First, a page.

I got a shitty work email this weekend.  While I’m still trying to process it and, more importantly, trying to figure our what action I want to take in response,  there’s no doubt it has made me feel like crap.  I spent the past 24 hours wavering between anger and depression.
Under such circumstances, I would likely wallow in my misery and “hide,” i.e., avoid friends and major social activities for a day or so.  And I certainly WOULDN’T view such a crappy time as an opportunity for beauty treatments.  After all, they are a luxury, in other words, a treat for a job well done, no?
Well, this time around I went in the opposite direction.  After spending the morning doing my typical mommy duties of Costco and Target runs, and tending to the kids, I sought out the comfort and healing that beauty treatments provides.  I went to the gym and then headed out for my last of the season pedicure.  I followed this with a long bath.
Why a different attitude this time?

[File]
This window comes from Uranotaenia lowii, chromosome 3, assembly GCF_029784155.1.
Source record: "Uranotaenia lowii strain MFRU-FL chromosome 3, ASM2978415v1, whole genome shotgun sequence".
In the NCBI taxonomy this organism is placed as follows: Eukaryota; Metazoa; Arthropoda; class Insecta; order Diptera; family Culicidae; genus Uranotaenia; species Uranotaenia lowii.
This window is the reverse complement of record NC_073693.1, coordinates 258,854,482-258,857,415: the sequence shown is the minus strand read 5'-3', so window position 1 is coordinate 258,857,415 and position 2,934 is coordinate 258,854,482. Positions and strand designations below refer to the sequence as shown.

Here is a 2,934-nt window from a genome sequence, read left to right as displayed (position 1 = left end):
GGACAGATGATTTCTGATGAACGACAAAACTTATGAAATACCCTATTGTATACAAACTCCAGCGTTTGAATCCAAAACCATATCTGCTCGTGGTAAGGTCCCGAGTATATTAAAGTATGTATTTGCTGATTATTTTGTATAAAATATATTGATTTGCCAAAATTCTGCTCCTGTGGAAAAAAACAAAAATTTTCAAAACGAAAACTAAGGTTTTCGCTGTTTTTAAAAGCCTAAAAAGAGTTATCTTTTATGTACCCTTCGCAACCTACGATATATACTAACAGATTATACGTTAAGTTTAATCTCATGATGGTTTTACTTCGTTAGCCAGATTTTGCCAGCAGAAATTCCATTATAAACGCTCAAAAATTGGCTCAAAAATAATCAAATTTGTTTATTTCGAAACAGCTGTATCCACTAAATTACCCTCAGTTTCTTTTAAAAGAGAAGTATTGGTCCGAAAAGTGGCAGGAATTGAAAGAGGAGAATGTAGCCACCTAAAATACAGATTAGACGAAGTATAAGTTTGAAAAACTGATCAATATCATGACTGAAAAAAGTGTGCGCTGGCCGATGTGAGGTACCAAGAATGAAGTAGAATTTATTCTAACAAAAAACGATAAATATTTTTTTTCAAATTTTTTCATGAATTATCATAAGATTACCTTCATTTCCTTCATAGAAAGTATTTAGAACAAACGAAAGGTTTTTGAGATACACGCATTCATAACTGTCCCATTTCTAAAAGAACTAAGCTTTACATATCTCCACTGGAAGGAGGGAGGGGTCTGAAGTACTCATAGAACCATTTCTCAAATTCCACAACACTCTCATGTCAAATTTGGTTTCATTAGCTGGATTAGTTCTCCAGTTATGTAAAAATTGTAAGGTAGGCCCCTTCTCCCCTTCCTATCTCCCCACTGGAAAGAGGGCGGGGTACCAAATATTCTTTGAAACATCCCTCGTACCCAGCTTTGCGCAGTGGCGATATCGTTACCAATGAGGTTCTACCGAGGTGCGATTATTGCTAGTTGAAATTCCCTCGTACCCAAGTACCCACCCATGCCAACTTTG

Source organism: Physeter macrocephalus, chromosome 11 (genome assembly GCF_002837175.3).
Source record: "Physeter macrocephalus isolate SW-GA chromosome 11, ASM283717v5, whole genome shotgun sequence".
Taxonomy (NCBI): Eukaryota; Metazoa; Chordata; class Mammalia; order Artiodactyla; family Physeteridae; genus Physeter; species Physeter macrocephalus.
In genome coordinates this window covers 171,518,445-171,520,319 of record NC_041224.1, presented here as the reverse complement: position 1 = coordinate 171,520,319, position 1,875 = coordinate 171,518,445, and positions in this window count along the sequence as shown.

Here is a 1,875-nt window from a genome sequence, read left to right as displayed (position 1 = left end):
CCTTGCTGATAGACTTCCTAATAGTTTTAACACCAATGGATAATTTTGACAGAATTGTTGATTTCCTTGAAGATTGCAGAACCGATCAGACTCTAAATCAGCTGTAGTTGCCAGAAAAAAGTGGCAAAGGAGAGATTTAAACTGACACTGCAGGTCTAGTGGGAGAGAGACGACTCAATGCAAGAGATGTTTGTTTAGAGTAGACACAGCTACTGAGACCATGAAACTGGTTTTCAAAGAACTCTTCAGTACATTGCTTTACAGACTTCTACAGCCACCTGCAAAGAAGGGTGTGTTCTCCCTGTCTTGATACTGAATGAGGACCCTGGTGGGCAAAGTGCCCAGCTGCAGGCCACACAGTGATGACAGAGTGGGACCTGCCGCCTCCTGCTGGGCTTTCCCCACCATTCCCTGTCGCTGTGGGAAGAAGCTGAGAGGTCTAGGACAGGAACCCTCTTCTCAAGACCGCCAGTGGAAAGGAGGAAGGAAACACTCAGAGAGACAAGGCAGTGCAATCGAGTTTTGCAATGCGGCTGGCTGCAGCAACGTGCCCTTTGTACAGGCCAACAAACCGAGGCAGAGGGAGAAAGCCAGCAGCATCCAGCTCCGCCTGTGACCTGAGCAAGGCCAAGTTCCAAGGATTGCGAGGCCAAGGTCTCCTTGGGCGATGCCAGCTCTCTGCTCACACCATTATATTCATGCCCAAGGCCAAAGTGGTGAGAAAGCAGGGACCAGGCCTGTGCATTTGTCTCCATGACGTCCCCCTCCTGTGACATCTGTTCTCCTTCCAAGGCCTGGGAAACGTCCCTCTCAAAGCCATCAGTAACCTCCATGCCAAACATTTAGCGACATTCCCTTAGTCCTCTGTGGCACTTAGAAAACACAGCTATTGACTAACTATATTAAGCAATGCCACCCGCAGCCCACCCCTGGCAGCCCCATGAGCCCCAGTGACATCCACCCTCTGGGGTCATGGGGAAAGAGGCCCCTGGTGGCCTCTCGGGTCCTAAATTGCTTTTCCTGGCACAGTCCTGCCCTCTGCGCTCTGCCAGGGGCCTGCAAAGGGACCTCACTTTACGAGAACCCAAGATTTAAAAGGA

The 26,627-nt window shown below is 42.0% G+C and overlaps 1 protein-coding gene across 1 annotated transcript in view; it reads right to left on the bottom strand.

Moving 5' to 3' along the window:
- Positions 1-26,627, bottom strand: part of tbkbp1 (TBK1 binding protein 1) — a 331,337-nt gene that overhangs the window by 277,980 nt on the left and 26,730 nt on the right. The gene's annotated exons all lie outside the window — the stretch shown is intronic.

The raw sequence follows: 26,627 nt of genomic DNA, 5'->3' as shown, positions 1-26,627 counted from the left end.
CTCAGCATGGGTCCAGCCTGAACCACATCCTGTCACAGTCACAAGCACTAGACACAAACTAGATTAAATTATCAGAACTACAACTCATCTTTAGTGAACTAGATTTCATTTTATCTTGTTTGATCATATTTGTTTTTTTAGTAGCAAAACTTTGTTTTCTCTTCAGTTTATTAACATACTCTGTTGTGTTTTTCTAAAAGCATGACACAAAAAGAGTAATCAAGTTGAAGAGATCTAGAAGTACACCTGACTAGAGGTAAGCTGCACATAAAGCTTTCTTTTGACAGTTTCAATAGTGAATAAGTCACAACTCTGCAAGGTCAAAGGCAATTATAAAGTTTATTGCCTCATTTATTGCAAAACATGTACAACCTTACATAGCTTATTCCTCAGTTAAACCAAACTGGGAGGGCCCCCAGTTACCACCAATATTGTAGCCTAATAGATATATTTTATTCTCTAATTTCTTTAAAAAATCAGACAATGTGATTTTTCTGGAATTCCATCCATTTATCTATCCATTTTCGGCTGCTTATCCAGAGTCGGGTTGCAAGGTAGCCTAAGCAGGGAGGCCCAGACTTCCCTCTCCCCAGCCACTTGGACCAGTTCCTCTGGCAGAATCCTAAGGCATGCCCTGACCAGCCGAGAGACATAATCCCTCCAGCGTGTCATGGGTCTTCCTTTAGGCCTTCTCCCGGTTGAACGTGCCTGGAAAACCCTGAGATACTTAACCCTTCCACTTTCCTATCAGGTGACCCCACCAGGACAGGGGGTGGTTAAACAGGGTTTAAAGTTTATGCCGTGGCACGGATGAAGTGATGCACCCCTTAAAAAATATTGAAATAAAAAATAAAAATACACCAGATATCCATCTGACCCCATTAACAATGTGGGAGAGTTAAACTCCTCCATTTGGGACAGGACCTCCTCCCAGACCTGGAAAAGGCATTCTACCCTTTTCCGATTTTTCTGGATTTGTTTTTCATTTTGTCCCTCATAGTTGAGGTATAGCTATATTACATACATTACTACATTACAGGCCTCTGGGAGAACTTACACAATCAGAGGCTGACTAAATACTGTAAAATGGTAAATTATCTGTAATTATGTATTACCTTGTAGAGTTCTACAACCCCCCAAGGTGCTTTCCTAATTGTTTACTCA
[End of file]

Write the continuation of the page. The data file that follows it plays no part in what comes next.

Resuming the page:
After years of analyzing and writing about the healing effects of beauty on others, I decided to drink my own medicine.  Sure, beauty treatments may make us feel prettier, which in turn, make us feel better … usually.
But I’m referring to something else.  The act of touching and caressing our bodies, plus the physical rituals of cleansing, treating and beautifying, calms our spirits.  No wonder one of the first signs of deep depression is the lack of desire to care for one’s body and appearance.  By tending to our bodies we are showing self-love.   Without that sense of love and self-admiration, there’s no way we can conquer the ugly stuff that can get in the way of our happiness and success.
As I write this, I’ve just emerged from the bath and waiting for my self-tanner to dry.  While I can’t say I’m totally healed, I certainly am starting to feel better.  But I can imagine, after my blow-dry and a few swipes of the hair iron, I’ll be ready to meet tomorrow’s challenges 🙂

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